16 observations: exploring marketing at upscale Cherry Creek Mall in Denver, Colorado
Photos from January 2020 (pre-pandemic)
"No marketing activity, including innovation, should be seen as a goal itself, its goal is to hold on to or improve mental or physical availability." -Byron Sharp, " How Brands Grow"
At business school, I am learning about the 4 P's of marketing strategy execution: product, price, place, and promotion. I noticed all of them in practice when I visited Denver's Cherry Creek Mall on January 10, 2020, so I took photos.
Please enjoy the 16 observations below, captured as photos with captions and memes, and reach me on
Twitter with any comments or questions. Apple is still promoting its new Apple Card along with Apple Pay. After years of making most of its money in hardware and software manufacturing and merchandising, Apple is moving strongly into services in order to increase its revenues. Here the Apple Store is clearly marketing the Apple Card to customers prominently, underscoring Apple's emphasis on its new strategy. At the other entrance, Apple is marketing its newest iPhone. Despite its slowing growth, the iPhone remains Apple's largest product line by revenue. The Wall Street Journal newspaper has found a clear niche among finance workers: it is North America's leading financial publication, with the possible exception of Bloomberg. Yet any publication today faces competition from free or low-cost alternatives, especially those provided by news aggregator services and in social feeds. In this marketing campaign entitled, "Read Yourself Better," frames the Wall Street Journal's journalism as higher quality and self-improving, an argument that is high value and resonant to the self-improving customer while also hard to negate. It appears to target "switcher" readers who may be getting some of their news from free or social media outlets. Is it a coincidence that Cellaris sells sports team-themed phone cases on the left and right next door Lids sells sports team-themed ball caps? The proximity adds convenience for the accessorizing sports fan. This suggests an important message for marketers: that placement matters not with respect to the store but with respect to the customer journey. Cherry Creek Mall could have listed any social media networks on this advertisement. They chose Facebook and Instagram. Made-to-order Oakley sunglasses, anyone? Given the rise of customizeable, make-your-own products such as ROAM Luggage, seeing this advertisement was surprising but not unexpected. It is impossible to miss the luxury cars parked in the middle of the mall: the Maserati, the McLaren (above, and the Aston Martin (further down the page). It seemed like a really smart marketing tactic to me. Tesla cars are a big draw, which is why Tesla's market capitalization is now greater than Ford's and General Motors' combined. Any mall with a Tesla showroom is likely to attract car fans. Parking three of the fanciest cars you can inside the mall not only borrows on that foot traffic but attracts those customers who are looking specifically for the fanciest possible car. This is the mall's Tesla showroom. Both the showroom and the Tesla look great, but after staring at a McLaren for 60 seconds the Tesla looked more like a Toyota Corolla than a small car on which a customer might want to spend $36-$90k. Still though, an amazing car. b8ta is a new retail electronics concepts store that I might describe as, "Crutchfield, Brookstone, and SkyMall meets the Apple Store." It is designed to get customers interacting with the coolest new electronic gadgets available. The store had been open for 1-2 months when I visited. Here's a demonstration of one of the items at b8ta when I visited: the Neo SmartPen N2. An optical sensor reads a lightly colored, barely-perceptible dot matrix from the pen to remember what and where you made a mark. Then the next time you sync the pen with your electronic device, your marks will appear on your screen. Or, as in this video you can do it all in real time. Just for fun, I took a photo of the mall directory's Books, Cards, & Gifts section. None of these stores are bookstores - a consequence of living in the age of Amazon bookstore and Kindle e-reader. I doubt it was planned - why would it be? - but I thought it was cute that Lucky Brand's clubs were right next door to Kate Spade's spade. If only Zales and Hallmark would move in and we would have every suit. How about this? Plop down carpet, and you have a seating area. Lay tile, and you have a walking area. That is all it takes to create a different type of space. Disney+ had been out for about two months by the day that I visited the mall, and yet the poster advertisements were still up. I imagine they will go down later this year, predicting that Disney+ will have enough personal relationships with subscribers and no longer need Verizon's co-marketing help. Gucci is fancy, right? Fancy yet fun. Next to some of the mall's best dressed employees was a particularly garish Santa, still standing watch with his apron and leis 16 days after Christmas. Is Brooks Brothers rebranding itself as a unisex business and fashion clothing outlet? Brooks Brothers is well known for its men's clothing but less so for its women's clothing, so I was surprised to see this advertisement for women's clothing in the window. Then again, maybe I should have been less surprised: in a store already so associated with men's clothing, another advertisement with a man on it may have been wasted space. And marketing to everyone, if successful, will certainly increase your market size and profits.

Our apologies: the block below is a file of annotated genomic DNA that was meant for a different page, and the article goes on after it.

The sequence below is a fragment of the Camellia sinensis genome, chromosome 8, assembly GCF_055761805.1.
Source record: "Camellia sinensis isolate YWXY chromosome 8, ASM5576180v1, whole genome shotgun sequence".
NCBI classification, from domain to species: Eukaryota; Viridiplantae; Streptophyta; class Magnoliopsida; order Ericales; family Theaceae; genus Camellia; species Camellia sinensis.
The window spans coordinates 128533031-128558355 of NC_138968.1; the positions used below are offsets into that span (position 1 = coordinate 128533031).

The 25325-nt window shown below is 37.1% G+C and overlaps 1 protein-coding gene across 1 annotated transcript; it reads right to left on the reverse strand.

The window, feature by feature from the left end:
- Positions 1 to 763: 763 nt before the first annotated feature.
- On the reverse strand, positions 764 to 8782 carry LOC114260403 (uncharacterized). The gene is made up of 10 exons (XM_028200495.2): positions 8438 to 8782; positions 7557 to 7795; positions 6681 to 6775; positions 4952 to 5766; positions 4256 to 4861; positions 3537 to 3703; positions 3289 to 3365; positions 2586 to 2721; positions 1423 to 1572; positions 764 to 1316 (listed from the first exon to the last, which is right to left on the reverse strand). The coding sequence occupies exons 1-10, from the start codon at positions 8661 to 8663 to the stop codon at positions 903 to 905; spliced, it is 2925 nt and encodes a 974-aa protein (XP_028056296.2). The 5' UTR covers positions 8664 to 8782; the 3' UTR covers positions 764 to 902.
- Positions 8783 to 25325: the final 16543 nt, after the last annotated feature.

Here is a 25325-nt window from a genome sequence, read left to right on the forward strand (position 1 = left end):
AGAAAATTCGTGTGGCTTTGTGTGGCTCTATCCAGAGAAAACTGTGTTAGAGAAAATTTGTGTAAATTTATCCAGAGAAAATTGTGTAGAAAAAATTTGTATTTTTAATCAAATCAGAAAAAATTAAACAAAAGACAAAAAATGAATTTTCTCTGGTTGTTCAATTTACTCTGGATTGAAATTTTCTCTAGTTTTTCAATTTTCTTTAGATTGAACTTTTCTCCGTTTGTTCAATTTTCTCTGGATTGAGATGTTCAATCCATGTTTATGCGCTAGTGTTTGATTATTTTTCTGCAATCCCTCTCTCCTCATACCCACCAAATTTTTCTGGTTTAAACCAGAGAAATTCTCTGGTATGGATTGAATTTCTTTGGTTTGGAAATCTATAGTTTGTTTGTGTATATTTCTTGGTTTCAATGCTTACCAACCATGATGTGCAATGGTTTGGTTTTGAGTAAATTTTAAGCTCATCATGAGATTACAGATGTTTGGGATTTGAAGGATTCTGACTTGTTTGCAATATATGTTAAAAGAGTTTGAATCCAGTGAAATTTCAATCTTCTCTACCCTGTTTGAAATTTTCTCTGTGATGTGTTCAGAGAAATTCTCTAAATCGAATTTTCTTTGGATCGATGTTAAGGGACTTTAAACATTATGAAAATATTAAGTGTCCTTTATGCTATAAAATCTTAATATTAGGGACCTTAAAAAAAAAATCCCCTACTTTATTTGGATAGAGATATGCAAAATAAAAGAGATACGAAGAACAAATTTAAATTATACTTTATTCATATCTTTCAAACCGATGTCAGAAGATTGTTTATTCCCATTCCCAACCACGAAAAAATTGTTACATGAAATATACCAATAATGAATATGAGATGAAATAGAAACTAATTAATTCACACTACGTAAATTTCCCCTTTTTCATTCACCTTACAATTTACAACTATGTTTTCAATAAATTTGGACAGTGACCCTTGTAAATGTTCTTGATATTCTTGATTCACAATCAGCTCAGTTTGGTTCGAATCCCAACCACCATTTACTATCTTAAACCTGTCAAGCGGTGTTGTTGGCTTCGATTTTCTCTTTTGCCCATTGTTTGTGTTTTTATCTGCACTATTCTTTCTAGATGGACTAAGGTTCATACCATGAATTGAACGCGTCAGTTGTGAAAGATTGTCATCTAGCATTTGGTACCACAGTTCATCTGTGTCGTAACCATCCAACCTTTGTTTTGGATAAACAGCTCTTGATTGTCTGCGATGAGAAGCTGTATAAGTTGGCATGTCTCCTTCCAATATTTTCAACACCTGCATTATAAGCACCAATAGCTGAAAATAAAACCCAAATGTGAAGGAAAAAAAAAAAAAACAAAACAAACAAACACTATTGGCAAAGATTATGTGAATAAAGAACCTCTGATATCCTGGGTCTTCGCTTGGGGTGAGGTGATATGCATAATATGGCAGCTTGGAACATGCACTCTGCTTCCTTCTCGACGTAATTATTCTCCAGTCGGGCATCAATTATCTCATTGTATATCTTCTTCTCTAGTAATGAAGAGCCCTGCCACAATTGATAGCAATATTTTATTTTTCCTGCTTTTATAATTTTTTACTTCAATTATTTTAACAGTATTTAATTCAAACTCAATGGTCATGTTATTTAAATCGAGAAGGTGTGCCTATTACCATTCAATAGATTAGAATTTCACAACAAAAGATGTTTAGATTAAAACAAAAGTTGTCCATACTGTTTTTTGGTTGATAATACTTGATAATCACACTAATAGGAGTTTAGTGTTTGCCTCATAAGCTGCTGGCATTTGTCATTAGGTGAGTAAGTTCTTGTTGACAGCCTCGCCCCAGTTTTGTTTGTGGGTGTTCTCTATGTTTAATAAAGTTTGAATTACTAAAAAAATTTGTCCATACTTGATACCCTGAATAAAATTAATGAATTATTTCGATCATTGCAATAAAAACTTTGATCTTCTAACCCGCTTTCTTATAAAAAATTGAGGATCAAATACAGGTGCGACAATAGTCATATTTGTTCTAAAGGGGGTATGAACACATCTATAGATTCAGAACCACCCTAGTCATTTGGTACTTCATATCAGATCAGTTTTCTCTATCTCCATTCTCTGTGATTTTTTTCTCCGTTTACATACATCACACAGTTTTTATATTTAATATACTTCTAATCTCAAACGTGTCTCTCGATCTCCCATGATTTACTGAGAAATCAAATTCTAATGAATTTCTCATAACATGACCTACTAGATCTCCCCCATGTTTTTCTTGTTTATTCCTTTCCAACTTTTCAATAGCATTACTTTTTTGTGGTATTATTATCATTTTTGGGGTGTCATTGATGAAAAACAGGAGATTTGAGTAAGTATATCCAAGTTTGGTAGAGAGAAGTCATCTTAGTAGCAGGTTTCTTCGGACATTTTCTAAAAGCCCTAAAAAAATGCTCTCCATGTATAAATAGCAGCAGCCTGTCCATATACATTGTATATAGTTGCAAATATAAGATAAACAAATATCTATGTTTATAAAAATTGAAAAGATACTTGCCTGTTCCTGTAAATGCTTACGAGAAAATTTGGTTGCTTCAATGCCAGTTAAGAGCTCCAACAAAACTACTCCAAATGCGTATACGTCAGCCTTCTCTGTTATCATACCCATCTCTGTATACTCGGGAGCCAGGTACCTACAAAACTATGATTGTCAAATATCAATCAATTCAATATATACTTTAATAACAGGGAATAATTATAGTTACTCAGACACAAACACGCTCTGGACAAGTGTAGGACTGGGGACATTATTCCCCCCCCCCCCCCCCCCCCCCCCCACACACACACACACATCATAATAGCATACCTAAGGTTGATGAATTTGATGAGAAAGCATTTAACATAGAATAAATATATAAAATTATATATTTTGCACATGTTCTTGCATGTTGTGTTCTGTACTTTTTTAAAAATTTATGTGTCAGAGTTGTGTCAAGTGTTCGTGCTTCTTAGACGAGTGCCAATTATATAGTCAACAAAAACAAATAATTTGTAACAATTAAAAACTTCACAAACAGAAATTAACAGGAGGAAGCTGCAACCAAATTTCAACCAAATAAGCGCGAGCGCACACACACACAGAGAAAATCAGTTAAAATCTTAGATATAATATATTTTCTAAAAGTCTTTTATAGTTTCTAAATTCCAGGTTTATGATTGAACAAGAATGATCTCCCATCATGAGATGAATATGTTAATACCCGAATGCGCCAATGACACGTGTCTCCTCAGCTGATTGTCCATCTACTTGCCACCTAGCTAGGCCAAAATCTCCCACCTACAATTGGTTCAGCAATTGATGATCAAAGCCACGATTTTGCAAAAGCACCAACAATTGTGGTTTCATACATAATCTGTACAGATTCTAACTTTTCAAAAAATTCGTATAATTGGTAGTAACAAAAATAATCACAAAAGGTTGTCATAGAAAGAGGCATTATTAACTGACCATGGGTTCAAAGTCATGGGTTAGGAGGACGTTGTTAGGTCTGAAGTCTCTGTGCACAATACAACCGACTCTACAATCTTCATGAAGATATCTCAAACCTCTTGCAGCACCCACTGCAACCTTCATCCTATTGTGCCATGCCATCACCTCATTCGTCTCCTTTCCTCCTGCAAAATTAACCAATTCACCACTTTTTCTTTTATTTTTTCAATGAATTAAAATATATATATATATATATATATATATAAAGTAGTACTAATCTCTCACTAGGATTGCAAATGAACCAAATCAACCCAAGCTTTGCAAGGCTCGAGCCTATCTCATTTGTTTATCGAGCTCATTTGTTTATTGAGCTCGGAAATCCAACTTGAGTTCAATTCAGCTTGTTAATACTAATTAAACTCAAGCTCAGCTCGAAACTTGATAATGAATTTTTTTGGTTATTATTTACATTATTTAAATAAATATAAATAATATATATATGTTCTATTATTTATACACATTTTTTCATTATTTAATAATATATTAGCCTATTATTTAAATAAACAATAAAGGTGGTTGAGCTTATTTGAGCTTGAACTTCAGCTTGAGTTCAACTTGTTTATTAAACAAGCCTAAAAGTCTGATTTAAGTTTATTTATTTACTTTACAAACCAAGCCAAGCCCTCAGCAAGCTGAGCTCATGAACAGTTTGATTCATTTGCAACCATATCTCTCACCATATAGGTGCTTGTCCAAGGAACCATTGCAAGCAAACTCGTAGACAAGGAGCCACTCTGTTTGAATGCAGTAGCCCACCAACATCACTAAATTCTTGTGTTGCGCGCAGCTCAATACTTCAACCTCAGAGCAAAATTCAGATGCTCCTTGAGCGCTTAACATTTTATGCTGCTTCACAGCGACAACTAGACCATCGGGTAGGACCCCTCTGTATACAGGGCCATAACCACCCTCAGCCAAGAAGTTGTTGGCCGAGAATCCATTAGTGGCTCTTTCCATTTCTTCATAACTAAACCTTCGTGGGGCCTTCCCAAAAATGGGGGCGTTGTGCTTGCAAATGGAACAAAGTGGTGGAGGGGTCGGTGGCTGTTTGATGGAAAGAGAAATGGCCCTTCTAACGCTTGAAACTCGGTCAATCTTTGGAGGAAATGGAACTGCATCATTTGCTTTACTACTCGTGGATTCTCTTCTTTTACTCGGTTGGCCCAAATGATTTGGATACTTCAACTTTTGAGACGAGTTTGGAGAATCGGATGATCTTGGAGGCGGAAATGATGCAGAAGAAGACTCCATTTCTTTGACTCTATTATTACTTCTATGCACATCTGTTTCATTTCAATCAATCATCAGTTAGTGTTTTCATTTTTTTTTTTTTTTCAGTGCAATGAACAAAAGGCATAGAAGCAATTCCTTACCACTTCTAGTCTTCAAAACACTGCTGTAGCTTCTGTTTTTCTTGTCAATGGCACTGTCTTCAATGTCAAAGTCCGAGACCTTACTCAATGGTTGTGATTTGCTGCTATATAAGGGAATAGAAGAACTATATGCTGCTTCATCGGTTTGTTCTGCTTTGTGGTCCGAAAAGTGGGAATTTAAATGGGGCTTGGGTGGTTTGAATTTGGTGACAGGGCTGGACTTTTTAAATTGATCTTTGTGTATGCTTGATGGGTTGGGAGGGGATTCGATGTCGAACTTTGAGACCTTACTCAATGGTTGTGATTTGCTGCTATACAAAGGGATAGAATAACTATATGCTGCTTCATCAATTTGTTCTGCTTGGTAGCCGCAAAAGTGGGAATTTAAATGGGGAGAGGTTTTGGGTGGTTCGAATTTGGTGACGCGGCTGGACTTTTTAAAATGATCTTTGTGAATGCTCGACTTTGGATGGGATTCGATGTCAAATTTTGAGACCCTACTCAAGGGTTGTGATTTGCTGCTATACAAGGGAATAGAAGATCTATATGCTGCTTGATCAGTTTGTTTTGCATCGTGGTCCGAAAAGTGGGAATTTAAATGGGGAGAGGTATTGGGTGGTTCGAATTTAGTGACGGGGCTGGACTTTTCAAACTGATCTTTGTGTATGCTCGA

I had never noticed, but Aston Martin's logo looks a lot like Chrysler's logo, at least to an untrained person like me. (I am definitely not a car guy.)